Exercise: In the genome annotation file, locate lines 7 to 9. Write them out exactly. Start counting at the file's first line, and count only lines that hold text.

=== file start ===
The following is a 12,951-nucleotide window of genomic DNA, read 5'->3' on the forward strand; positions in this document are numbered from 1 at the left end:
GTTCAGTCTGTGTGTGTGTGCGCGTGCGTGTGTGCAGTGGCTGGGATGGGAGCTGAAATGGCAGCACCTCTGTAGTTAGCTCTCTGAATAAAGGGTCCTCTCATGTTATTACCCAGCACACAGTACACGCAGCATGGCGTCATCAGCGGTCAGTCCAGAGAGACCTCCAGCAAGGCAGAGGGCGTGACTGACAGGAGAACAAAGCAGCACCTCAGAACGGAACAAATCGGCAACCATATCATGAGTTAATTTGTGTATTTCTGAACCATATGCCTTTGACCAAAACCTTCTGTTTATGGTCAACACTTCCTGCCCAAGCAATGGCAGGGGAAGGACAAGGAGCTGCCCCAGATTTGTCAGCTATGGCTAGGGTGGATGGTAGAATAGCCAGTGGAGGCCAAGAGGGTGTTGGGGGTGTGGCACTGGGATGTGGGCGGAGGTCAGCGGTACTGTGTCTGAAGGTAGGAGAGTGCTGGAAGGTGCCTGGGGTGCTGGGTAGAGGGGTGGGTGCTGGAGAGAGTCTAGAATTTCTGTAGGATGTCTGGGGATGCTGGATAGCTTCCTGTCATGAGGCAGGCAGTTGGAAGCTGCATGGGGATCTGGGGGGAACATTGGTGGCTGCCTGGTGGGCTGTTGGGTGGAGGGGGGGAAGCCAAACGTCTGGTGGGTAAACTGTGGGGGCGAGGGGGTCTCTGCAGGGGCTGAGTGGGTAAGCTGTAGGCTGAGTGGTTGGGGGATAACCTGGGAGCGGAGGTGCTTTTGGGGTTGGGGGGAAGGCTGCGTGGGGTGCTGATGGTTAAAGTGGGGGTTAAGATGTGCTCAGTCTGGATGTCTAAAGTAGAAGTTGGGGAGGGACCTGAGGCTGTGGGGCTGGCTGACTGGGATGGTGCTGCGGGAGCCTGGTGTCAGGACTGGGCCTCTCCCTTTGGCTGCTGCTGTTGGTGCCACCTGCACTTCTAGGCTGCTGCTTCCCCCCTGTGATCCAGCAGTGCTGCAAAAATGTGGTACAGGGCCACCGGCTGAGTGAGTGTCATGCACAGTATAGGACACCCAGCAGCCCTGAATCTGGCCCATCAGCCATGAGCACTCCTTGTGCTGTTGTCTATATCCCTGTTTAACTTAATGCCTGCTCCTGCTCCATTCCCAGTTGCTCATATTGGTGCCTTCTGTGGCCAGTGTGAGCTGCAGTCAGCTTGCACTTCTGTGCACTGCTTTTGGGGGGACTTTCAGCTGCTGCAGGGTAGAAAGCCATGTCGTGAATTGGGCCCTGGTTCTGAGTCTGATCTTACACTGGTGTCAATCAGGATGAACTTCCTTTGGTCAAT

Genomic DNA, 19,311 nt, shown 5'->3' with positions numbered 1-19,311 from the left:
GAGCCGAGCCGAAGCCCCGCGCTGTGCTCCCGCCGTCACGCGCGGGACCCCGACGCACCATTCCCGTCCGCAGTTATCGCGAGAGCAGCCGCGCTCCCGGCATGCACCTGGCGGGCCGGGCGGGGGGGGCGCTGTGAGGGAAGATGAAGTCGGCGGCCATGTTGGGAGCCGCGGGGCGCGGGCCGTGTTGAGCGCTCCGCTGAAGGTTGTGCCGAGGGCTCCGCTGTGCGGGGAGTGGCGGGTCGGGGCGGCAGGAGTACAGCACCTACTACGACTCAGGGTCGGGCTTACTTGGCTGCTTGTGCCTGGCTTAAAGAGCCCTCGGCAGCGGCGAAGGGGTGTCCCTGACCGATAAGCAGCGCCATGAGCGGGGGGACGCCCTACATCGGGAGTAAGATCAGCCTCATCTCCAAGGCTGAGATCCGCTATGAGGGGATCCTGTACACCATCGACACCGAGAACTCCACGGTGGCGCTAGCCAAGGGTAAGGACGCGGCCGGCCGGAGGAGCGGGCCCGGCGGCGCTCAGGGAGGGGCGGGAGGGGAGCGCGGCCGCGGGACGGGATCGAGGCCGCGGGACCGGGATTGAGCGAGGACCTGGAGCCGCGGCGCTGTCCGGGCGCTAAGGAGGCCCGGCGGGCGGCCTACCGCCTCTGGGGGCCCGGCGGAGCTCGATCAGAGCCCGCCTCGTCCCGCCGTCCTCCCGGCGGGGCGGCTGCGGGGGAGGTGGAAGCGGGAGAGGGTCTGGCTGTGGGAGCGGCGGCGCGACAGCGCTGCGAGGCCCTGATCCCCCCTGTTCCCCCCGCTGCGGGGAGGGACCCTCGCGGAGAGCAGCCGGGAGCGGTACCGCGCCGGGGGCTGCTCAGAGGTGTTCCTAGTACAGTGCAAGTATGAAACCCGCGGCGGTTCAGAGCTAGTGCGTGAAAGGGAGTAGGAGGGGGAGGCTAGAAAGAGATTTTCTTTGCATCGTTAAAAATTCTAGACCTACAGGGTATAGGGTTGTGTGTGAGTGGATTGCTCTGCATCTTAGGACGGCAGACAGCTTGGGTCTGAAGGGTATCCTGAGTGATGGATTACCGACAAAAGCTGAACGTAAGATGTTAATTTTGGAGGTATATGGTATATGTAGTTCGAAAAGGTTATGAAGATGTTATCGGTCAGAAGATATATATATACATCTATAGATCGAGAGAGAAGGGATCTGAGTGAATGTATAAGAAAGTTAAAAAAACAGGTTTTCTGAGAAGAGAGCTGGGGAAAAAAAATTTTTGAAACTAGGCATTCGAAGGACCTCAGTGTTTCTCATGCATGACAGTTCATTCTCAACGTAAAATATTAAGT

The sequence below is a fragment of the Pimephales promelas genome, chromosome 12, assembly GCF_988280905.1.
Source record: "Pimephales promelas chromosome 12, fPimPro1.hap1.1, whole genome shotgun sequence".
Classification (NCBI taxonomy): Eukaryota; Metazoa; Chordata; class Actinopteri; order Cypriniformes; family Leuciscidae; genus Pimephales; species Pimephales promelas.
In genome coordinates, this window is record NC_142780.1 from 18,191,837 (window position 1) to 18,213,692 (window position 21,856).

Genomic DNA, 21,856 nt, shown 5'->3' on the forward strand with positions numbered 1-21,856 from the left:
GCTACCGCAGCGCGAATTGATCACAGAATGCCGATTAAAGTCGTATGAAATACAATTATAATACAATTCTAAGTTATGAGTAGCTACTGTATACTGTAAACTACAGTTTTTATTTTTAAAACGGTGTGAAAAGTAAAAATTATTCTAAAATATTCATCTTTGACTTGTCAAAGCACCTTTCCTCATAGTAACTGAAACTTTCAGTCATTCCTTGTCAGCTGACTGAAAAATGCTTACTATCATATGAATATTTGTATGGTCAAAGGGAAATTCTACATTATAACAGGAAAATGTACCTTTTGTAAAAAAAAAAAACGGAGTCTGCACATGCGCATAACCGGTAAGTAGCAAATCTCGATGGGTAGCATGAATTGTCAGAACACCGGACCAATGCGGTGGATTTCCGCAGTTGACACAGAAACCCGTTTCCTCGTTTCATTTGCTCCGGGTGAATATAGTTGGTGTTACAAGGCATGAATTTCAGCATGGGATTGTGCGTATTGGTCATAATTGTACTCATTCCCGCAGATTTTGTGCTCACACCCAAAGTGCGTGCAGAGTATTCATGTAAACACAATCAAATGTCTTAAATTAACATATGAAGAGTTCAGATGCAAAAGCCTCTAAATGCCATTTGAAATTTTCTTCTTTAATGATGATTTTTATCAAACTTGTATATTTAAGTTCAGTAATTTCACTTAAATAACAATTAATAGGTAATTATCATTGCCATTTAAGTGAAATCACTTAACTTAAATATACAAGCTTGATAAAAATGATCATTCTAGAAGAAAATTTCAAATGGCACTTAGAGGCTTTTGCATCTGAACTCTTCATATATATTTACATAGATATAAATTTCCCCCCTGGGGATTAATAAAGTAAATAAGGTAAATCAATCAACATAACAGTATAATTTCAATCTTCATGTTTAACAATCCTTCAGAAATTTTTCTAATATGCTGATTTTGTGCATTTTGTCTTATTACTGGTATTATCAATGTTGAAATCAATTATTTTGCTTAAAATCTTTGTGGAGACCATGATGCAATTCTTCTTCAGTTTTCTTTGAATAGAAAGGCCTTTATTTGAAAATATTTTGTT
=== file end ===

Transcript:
Classification (NCBI taxonomy): Eukaryota; Metazoa; Chordata; class Actinopteri; order Cypriniformes; family Leuciscidae; genus Pimephales; species Pimephales promelas.
In genome coordinates, this window is record NC_142780.1 from 18,191,837 (window position 1) to 18,213,692 (window position 21,856).

Genomic DNA, 21,856 nt, shown 5'->3' on the forward strand with positions numbered 1-21,856 from the left: